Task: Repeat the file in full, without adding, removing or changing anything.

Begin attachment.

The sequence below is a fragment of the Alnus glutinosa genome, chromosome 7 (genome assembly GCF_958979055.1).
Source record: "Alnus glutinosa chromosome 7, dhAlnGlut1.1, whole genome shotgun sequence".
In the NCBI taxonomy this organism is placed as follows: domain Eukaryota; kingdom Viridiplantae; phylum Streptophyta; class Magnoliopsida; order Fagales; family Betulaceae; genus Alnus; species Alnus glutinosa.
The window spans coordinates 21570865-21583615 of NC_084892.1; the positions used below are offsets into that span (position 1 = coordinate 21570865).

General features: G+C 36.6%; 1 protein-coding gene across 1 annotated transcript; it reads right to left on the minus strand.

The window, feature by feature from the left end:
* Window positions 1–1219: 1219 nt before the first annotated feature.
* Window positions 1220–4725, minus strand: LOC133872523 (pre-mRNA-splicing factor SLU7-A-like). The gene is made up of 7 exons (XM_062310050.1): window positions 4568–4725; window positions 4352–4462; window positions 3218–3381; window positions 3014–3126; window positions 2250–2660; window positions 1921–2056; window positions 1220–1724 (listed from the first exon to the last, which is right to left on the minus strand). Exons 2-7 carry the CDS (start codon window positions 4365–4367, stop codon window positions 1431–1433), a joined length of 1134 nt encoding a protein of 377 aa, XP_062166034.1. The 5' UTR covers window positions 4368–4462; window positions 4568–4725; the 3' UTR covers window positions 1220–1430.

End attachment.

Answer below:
The sequence below is a fragment of the Alnus glutinosa genome, chromosome 7 (genome assembly GCF_958979055.1).
Source record: "Alnus glutinosa chromosome 7, dhAlnGlut1.1, whole genome shotgun sequence".
In the NCBI taxonomy this organism is placed as follows: domain Eukaryota; kingdom Viridiplantae; phylum Streptophyta; class Magnoliopsida; order Fagales; family Betulaceae; genus Alnus; species Alnus glutinosa.
The window spans coordinates 21570865-21583615 of NC_084892.1; the positions used below are offsets into that span (position 1 = coordinate 21570865).

General features: G+C 36.6%; 1 protein-coding gene across 1 annotated transcript; it reads right to left on the minus strand.

The window, feature by feature from the left end:
* Window positions 1–1219: 1219 nt before the first annotated feature.
* Window positions 1220–4725, minus strand: LOC133872523 (pre-mRNA-splicing factor SLU7-A-like). The gene is made up of 7 exons (XM_062310050.1): window positions 4568–4725; window positions 4352–4462; window positions 3218–3381; window positions 3014–3126; window positions 2250–2660; window positions 1921–2056; window positions 1220–1724 (listed from the first exon to the last, which is right to left on the minus strand). Exons 2-7 carry the CDS (start codon window positions 4365–4367, stop codon window positions 1431–1433), a joined length of 1134 nt encoding a protein of 377 aa, XP_062166034.1. The 5' UTR covers window positions 4368–4462; window positions 4568–4725; the 3' UTR covers window positions 1220–1430.